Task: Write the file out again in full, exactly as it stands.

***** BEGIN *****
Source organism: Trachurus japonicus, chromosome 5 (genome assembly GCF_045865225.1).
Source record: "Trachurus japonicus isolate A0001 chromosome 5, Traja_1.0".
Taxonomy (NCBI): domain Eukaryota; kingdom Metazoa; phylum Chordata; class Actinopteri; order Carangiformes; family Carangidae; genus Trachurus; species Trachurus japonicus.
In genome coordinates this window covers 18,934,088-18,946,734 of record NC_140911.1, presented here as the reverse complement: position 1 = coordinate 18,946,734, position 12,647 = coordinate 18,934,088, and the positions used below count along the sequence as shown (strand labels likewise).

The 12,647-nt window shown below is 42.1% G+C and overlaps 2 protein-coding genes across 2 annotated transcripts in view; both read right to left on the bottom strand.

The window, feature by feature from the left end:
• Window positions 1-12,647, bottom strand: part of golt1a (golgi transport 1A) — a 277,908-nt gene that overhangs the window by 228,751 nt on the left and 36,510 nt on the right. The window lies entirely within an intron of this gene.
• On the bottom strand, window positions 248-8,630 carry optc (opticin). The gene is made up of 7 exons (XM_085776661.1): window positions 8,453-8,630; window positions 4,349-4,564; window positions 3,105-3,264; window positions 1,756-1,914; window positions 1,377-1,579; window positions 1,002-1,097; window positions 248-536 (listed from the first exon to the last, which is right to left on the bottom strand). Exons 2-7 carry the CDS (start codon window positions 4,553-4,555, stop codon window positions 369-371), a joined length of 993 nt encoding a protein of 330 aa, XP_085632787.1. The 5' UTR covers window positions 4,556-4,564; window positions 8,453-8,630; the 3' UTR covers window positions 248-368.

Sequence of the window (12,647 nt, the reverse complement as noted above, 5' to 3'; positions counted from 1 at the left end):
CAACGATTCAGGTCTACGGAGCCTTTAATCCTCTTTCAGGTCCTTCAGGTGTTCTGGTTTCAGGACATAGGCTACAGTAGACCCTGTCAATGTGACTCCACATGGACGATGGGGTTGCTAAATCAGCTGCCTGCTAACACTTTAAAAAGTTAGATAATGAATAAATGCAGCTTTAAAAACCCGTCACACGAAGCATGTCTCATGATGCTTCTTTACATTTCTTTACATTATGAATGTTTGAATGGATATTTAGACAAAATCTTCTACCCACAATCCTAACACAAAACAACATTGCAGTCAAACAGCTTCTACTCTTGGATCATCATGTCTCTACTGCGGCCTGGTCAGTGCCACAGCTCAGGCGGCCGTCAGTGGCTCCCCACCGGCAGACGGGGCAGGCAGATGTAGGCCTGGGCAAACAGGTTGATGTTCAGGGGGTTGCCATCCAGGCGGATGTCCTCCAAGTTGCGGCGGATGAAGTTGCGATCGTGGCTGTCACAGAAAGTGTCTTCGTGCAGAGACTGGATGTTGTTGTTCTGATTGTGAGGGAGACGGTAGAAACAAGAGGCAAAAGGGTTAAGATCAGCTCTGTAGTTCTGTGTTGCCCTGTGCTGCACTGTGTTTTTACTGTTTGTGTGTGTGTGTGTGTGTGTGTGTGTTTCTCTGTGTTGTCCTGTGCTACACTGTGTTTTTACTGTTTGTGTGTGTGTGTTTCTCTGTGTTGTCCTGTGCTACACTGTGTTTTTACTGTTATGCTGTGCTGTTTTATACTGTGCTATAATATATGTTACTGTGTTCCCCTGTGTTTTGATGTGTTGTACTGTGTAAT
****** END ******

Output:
Source organism: Trachurus japonicus, chromosome 5 (genome assembly GCF_045865225.1).
Source record: "Trachurus japonicus isolate A0001 chromosome 5, Traja_1.0".
Taxonomy (NCBI): domain Eukaryota; kingdom Metazoa; phylum Chordata; class Actinopteri; order Carangiformes; family Carangidae; genus Trachurus; species Trachurus japonicus.
In genome coordinates this window covers 18,934,088-18,946,734 of record NC_140911.1, presented here as the reverse complement: position 1 = coordinate 18,946,734, position 12,647 = coordinate 18,934,088, and the positions used below count along the sequence as shown (strand labels likewise).

The 12,647-nt window shown below is 42.1% G+C and overlaps 2 protein-coding genes across 2 annotated transcripts in view; both read right to left on the bottom strand.

The window, feature by feature from the left end:
• Window positions 1-12,647, bottom strand: part of golt1a (golgi transport 1A) — a 277,908-nt gene that overhangs the window by 228,751 nt on the left and 36,510 nt on the right. The window lies entirely within an intron of this gene.
• On the bottom strand, window positions 248-8,630 carry optc (opticin). The gene is made up of 7 exons (XM_085776661.1): window positions 8,453-8,630; window positions 4,349-4,564; window positions 3,105-3,264; window positions 1,756-1,914; window positions 1,377-1,579; window positions 1,002-1,097; window positions 248-536 (listed from the first exon to the last, which is right to left on the bottom strand). Exons 2-7 carry the CDS (start codon window positions 4,553-4,555, stop codon window positions 369-371), a joined length of 993 nt encoding a protein of 330 aa, XP_085632787.1. The 5' UTR covers window positions 4,556-4,564; window positions 8,453-8,630; the 3' UTR covers window positions 248-368.

Sequence of the window (12,647 nt, the reverse complement as noted above, 5' to 3'; positions counted from 1 at the left end):
CAACGATTCAGGTCTACGGAGCCTTTAATCCTCTTTCAGGTCCTTCAGGTGTTCTGGTTTCAGGACATAGGCTACAGTAGACCCTGTCAATGTGACTCCACATGGACGATGGGGTTGCTAAATCAGCTGCCTGCTAACACTTTAAAAAGTTAGATAATGAATAAATGCAGCTTTAAAAACCCGTCACACGAAGCATGTCTCATGATGCTTCTTTACATTTCTTTACATTATGAATGTTTGAATGGATATTTAGACAAAATCTTCTACCCACAATCCTAACACAAAACAACATTGCAGTCAAACAGCTTCTACTCTTGGATCATCATGTCTCTACTGCGGCCTGGTCAGTGCCACAGCTCAGGCGGCCGTCAGTGGCTCCCCACCGGCAGACGGGGCAGGCAGATGTAGGCCTGGGCAAACAGGTTGATGTTCAGGGGGTTGCCATCCAGGCGGATGTCCTCCAAGTTGCGGCGGATGAAGTTGCGATCGTGGCTGTCACAGAAAGTGTCTTCGTGCAGAGACTGGATGTTGTTGTTCTGATTGTGAGGGAGACGGTAGAAACAAGAGGCAAAAGGGTTAAGATCAGCTCTGTAGTTCTGTGTTGCCCTGTGCTGCACTGTGTTTTTACTGTTTGTGTGTGTGTGTGTGTGTGTGTGTGTTTCTCTGTGTTGTCCTGTGCTACACTGTGTTTTTACTGTTTGTGTGTGTGTGTTTCTCTGTGTTGTCCTGTGCTACACTGTGTTTTTACTGTTATGCTGTGCTGTTTTATACTGTGCTATAATATATGTTACTGTGTTCCCCTGTGTTTTGATGTGTTGTACTGTGTAAT